By Jensen, Randy on March 21, 2020.
The city’s homeless are trying to get on as best they can despite the COVID-19 crisis, but are beginning to feel the strains of the outbreak like everyone else in the community.
The streets are calm for now, says Julie Kissick, co-founder of Streets Alive Mission.
“They are not concerned yet because they probably just deal with a lot of stuff all the time,” she says. “They kind of take it all in stride. They are not overly concerned because they are just surviving. Most of them are already in survival mode, right? If the first case hits, it just changes things again. They don’t travel. They have already survived how many flu bugs that have come through. They probably don’t feel as jeopardized as the rest of us do.”
“I think everyone is more respectable about stuff,” agrees Sheldon Wells, who has been living homeless on Lethbridge’s streets for the past two years. “They are not worried about it. Everyone has respect for each other, eh? Homeless people are still people.”
Be that as it may, Kissick says those feelings could change if shortages begin cropping up in other aspects of their lives where they depend on social support.
“For us, it has to be business as usual because we are the place where they get clothing, food, their cash,” she says. “We trustee their monies. They don’t have bank accounts. So it is not like we can close, and say, ‘Figure it out, guys.'”
And despite keeping many services going, Kissick says donations of food, clothing and cash are certainly needed at Streets Alive at the moment.
“We have an emergency food bank ourselves which is now empty,” she explains. “We are out of jeans because people are not bringing us their regular clothing donations. So we are run out of certain things. We have started ourselves an emergency response fund because we have people coming into our housing, and because all of the tie-ups at Alberta Works we are actually supporting them. We are buying them medication. We are getting them clothing.”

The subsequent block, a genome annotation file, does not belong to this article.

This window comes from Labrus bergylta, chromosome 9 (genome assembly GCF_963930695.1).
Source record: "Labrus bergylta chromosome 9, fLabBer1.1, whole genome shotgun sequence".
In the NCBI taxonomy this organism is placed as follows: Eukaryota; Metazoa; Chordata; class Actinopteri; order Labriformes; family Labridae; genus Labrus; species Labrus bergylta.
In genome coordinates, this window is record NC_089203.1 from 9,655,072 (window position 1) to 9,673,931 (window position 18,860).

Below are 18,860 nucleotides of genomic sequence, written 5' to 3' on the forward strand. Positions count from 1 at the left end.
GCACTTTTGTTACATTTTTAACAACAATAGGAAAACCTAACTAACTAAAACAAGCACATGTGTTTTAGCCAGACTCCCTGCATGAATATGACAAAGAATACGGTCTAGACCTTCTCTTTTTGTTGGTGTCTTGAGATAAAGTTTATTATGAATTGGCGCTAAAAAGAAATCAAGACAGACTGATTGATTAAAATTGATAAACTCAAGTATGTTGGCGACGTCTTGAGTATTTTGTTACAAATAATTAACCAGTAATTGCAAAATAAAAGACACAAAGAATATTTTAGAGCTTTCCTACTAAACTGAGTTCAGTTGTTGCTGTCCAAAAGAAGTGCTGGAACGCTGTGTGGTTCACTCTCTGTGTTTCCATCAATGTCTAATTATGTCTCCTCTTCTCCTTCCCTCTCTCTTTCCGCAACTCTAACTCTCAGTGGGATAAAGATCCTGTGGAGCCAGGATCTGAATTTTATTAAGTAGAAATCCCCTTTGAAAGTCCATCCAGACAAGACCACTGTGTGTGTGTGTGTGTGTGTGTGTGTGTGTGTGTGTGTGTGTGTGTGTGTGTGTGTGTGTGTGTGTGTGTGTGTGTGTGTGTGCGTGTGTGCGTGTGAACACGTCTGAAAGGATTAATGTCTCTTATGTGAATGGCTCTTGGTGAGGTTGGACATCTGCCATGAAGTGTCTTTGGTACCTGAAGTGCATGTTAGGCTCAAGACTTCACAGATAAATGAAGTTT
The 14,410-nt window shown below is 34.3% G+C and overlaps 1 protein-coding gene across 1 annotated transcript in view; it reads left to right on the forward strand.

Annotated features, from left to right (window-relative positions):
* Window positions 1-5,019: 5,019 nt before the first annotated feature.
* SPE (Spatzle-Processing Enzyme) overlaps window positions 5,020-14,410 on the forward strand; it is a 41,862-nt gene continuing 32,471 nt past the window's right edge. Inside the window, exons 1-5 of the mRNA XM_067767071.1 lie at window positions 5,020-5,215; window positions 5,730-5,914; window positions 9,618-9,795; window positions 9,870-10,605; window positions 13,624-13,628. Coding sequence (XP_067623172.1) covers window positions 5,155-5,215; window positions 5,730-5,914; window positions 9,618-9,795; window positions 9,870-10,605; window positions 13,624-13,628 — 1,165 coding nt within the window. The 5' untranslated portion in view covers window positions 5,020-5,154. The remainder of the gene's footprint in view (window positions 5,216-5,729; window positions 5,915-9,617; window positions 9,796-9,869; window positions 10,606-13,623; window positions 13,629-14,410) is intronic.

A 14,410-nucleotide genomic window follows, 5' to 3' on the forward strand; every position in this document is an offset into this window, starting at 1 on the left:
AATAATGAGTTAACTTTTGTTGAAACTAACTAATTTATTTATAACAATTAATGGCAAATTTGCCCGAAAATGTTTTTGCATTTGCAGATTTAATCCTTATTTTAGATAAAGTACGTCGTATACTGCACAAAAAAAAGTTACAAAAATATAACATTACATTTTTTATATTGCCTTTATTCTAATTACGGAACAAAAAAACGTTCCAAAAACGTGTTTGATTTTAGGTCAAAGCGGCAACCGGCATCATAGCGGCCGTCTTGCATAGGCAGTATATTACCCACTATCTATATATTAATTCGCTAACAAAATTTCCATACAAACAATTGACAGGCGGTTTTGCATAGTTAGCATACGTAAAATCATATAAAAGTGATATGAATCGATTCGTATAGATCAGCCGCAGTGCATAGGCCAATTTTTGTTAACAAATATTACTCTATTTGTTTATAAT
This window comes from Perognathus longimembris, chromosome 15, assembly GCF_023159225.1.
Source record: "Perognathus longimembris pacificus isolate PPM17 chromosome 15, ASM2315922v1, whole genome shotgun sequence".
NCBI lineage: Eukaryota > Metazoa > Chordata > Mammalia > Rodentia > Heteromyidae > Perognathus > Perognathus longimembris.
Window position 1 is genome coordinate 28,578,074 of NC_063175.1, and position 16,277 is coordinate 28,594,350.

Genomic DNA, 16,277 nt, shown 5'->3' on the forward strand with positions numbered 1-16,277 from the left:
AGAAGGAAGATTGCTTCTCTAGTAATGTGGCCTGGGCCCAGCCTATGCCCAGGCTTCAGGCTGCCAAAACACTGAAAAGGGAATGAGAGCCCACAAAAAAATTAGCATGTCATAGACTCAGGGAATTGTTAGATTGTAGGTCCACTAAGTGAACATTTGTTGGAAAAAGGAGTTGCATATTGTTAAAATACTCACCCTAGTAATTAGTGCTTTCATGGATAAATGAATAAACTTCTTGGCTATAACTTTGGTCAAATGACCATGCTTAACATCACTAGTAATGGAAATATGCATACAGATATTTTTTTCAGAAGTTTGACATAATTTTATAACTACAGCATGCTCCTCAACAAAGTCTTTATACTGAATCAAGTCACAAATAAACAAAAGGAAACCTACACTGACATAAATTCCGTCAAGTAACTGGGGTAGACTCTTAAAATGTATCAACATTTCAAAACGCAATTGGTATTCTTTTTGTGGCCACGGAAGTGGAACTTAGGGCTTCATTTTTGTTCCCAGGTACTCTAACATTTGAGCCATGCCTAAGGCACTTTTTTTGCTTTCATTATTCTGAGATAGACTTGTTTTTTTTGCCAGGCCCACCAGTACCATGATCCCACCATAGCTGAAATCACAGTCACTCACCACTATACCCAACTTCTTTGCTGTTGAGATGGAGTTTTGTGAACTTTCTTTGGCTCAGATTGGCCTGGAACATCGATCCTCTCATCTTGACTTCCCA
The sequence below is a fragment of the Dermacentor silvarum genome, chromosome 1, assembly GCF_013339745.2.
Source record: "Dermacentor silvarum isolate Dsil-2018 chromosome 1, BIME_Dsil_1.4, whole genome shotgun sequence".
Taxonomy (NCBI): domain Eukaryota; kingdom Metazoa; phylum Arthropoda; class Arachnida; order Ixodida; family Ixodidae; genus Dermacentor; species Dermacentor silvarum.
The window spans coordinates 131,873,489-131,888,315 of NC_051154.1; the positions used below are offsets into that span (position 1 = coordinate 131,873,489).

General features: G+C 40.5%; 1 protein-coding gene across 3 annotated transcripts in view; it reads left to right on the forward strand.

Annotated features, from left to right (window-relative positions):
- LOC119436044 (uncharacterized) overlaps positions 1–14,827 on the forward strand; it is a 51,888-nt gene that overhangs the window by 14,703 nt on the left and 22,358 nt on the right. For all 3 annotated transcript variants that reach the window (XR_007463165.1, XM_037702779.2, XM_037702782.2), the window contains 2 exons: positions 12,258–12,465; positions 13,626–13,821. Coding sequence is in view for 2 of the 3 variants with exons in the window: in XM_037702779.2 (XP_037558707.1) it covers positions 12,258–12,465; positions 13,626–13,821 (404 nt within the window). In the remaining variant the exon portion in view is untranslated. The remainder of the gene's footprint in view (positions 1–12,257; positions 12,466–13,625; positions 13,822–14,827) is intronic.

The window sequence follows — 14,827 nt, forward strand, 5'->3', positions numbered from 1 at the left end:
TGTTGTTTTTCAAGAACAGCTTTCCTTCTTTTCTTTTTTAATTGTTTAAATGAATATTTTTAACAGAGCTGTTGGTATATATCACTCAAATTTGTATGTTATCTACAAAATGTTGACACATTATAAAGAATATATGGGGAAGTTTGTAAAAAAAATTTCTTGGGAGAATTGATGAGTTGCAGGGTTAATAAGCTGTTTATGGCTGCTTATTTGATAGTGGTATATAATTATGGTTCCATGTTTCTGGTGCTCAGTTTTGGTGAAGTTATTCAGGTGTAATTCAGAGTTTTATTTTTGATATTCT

Darcy Bonneau, another of the city’s homeless, says he has noticed tempers getting a little shorter over the last week at the shelter.
“It’s getting more packed (at the shelter), and people are fighting more,” he says. “It’s getting bad.”
So far it has been largely confined to name calling and the like, Bonneau says, but people are more under strain because of the cold weather and the fact they are worried about getting swept up in the larger COVID-19 crisis.
“The last few days have been quiet (downtown),” he says. “I went down 13th Street this morning and everything is closed. There’s no food in the stores, I guess. I went into Alberta Works the other day and there is no one to talk to. Like I said, everything is closed.”
Bonneau hoped the outbreak would be brought under control soon.
“I just hope they get this under control so I can get back to normal life.”
Kissick predicts things could become even more strained among the city’s homeless as the crisis wears on. She is asking for more community support to help mitigate the worst effects of the situation.
“If they can help, they can just go online to our website and see a button which says ‘Emergency Response Fund’ to donate. If they can bring us things, we have a buzzer at the back door if they don’t want to come through the front or don’t feel comfortable. They can buzz the back door and a staff member will meet them there. We desperately need jeans. We need food as well. On Sundays, we are the only organization in town which actually feeds people and provides a hot meal.”
Kissick says they do have bleach and soap in abundance, but that’s about it. She would appreciate it if there is anything anyone can do in the city to help.
To learn more about how you can help the city’s homeless during this COVID-19 crisis visit streetsalive.ca.
-With files from Ian Martens
Follow @TimKalHerald on Twitter